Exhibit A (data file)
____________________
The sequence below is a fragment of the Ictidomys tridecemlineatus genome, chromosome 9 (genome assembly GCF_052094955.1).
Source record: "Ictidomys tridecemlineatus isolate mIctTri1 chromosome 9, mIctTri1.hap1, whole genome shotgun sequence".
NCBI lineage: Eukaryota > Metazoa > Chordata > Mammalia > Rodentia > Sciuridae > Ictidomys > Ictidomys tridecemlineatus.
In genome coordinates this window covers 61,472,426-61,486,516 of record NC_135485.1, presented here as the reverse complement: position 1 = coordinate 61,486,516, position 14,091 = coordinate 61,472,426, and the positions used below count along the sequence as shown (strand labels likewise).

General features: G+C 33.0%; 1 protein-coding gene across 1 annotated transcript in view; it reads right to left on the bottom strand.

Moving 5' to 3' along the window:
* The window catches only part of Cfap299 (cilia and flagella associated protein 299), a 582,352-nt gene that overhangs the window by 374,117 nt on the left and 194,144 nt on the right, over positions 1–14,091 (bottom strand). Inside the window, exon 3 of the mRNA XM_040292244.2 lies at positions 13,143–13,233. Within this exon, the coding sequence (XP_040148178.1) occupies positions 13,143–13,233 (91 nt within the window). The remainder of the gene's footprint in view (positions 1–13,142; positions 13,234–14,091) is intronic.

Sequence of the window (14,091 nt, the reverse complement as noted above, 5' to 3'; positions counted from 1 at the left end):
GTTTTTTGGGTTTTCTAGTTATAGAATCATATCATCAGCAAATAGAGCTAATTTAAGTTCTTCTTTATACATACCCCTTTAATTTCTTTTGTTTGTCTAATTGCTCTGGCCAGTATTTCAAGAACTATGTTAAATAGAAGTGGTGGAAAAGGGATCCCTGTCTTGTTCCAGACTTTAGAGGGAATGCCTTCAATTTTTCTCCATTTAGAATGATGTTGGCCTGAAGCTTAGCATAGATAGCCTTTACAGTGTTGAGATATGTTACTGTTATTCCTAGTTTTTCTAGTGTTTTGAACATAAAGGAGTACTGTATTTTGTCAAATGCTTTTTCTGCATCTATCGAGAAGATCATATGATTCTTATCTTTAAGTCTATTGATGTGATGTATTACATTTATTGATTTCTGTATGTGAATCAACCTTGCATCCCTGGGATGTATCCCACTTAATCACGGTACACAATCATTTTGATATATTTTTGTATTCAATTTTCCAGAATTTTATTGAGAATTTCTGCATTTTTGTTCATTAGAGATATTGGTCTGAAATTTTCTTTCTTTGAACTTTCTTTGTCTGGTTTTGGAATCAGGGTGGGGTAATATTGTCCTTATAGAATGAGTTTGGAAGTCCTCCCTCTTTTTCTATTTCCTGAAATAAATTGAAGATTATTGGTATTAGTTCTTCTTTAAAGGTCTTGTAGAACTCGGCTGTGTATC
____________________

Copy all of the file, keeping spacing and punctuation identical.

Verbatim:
The sequence below is a fragment of the Ictidomys tridecemlineatus genome, chromosome 9 (genome assembly GCF_052094955.1).
Source record: "Ictidomys tridecemlineatus isolate mIctTri1 chromosome 9, mIctTri1.hap1, whole genome shotgun sequence".
NCBI lineage: Eukaryota > Metazoa > Chordata > Mammalia > Rodentia > Sciuridae > Ictidomys > Ictidomys tridecemlineatus.
In genome coordinates this window covers 61,472,426-61,486,516 of record NC_135485.1, presented here as the reverse complement: position 1 = coordinate 61,486,516, position 14,091 = coordinate 61,472,426, and the positions used below count along the sequence as shown (strand labels likewise).

General features: G+C 33.0%; 1 protein-coding gene across 1 annotated transcript in view; it reads right to left on the bottom strand.

Moving 5' to 3' along the window:
* The window catches only part of Cfap299 (cilia and flagella associated protein 299), a 582,352-nt gene that overhangs the window by 374,117 nt on the left and 194,144 nt on the right, over positions 1–14,091 (bottom strand). Inside the window, exon 3 of the mRNA XM_040292244.2 lies at positions 13,143–13,233. Within this exon, the coding sequence (XP_040148178.1) occupies positions 13,143–13,233 (91 nt within the window). The remainder of the gene's footprint in view (positions 1–13,142; positions 13,234–14,091) is intronic.

Sequence of the window (14,091 nt, the reverse complement as noted above, 5' to 3'; positions counted from 1 at the left end):
GTTTTTTGGGTTTTCTAGTTATAGAATCATATCATCAGCAAATAGAGCTAATTTAAGTTCTTCTTTATACATACCCCTTTAATTTCTTTTGTTTGTCTAATTGCTCTGGCCAGTATTTCAAGAACTATGTTAAATAGAAGTGGTGGAAAAGGGATCCCTGTCTTGTTCCAGACTTTAGAGGGAATGCCTTCAATTTTTCTCCATTTAGAATGATGTTGGCCTGAAGCTTAGCATAGATAGCCTTTACAGTGTTGAGATATGTTACTGTTATTCCTAGTTTTTCTAGTGTTTTGAACATAAAGGAGTACTGTATTTTGTCAAATGCTTTTTCTGCATCTATCGAGAAGATCATATGATTCTTATCTTTAAGTCTATTGATGTGATGTATTACATTTATTGATTTCTGTATGTGAATCAACCTTGCATCCCTGGGATGTATCCCACTTAATCACGGTACACAATCATTTTGATATATTTTTGTATTCAATTTTCCAGAATTTTATTGAGAATTTCTGCATTTTTGTTCATTAGAGATATTGGTCTGAAATTTTCTTTCTTTGAACTTTCTTTGTCTGGTTTTGGAATCAGGGTGGGGTAATATTGTCCTTATAGAATGAGTTTGGAAGTCCTCCCTCTTTTTCTATTTCCTGAAATAAATTGAAGATTATTGGTATTAGTTCTTCTTTAAAGGTCTTGTAGAACTCGGCTGTGTATC